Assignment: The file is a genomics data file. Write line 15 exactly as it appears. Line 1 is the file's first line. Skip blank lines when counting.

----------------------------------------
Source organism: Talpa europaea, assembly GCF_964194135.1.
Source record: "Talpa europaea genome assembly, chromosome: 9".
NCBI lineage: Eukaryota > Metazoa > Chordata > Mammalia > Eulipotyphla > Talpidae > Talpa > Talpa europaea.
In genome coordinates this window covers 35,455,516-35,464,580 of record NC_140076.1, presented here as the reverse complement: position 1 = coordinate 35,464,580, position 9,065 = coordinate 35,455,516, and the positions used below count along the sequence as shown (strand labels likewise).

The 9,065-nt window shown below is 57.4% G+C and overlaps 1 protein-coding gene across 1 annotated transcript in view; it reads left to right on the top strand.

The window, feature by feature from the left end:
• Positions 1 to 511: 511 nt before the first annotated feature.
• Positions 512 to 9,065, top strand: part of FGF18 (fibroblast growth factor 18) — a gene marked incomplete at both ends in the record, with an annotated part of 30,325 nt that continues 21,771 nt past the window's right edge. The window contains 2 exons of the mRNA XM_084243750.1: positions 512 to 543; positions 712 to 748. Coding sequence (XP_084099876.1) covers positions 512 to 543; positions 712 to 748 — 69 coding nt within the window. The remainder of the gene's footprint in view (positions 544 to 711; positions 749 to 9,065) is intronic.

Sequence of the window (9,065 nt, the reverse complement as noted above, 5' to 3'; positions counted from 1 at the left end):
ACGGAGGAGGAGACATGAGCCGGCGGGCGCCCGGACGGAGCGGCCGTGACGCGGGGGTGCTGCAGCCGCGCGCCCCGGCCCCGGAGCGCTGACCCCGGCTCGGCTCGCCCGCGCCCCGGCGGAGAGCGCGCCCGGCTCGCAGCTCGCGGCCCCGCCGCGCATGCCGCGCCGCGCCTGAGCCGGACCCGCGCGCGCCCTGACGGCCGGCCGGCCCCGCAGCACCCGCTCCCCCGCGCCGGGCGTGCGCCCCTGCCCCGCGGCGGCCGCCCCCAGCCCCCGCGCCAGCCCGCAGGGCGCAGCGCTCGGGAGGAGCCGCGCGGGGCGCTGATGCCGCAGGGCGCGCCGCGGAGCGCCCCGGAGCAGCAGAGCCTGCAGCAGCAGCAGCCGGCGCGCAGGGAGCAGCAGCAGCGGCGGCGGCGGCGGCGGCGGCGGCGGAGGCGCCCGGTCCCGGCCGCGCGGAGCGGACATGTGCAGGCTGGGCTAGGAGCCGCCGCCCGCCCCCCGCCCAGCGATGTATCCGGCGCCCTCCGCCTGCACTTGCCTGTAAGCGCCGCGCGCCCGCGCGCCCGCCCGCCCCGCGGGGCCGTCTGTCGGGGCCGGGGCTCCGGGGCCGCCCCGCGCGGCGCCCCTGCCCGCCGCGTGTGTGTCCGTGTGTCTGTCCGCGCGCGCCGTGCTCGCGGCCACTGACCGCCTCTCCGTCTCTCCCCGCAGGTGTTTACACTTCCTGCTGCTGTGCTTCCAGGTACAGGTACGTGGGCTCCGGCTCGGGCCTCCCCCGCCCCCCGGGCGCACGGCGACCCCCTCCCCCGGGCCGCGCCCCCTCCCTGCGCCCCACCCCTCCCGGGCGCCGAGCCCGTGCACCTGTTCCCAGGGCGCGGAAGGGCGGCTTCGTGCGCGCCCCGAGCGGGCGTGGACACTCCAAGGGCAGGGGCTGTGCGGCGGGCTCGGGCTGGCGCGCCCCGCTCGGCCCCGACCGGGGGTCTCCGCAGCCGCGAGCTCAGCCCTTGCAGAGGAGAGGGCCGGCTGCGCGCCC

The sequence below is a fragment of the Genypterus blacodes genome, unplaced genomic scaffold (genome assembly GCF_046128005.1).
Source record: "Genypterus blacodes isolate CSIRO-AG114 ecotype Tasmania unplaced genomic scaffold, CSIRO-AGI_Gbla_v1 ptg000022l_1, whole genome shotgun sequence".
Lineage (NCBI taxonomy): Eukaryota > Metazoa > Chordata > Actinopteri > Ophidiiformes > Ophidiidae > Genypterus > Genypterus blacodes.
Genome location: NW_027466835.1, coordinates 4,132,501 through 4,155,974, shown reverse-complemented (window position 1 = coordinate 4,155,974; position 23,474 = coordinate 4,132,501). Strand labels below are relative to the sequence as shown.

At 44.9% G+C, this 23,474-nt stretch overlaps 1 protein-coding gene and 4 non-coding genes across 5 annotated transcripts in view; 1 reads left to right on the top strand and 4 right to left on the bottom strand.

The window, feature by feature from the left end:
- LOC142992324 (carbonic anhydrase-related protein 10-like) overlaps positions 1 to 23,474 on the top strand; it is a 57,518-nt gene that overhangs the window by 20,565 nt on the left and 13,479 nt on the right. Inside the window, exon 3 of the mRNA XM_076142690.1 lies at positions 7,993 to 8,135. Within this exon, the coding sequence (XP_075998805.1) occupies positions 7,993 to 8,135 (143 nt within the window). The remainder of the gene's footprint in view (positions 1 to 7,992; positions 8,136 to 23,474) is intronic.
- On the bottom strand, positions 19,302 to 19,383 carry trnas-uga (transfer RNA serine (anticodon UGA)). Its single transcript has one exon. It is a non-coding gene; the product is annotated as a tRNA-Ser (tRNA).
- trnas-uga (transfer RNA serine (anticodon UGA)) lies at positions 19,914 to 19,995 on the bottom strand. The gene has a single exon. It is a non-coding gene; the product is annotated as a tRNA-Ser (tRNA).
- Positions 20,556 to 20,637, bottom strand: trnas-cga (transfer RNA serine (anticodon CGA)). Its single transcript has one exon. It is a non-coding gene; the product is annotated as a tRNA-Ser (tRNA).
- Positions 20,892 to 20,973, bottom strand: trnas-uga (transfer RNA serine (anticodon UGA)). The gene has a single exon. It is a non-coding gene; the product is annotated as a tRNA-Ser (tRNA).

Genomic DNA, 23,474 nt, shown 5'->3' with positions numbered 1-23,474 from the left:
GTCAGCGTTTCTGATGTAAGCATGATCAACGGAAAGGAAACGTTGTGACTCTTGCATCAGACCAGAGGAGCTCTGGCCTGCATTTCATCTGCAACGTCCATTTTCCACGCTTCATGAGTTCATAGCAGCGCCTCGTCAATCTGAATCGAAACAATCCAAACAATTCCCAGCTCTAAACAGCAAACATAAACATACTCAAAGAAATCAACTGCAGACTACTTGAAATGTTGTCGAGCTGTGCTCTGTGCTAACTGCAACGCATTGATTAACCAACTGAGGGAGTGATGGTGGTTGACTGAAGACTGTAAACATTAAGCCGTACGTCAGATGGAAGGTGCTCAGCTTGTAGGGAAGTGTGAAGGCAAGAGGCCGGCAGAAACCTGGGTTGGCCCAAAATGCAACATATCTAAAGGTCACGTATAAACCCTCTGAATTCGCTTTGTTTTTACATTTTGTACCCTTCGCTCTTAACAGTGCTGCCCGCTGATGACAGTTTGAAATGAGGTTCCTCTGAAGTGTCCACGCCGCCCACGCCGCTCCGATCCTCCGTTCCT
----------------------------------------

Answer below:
At 44.9% G+C, this 23,474-nt stretch overlaps 1 protein-coding gene and 4 non-coding genes across 5 annotated transcripts in view; 1 reads left to right on the top strand and 4 right to left on the bottom strand.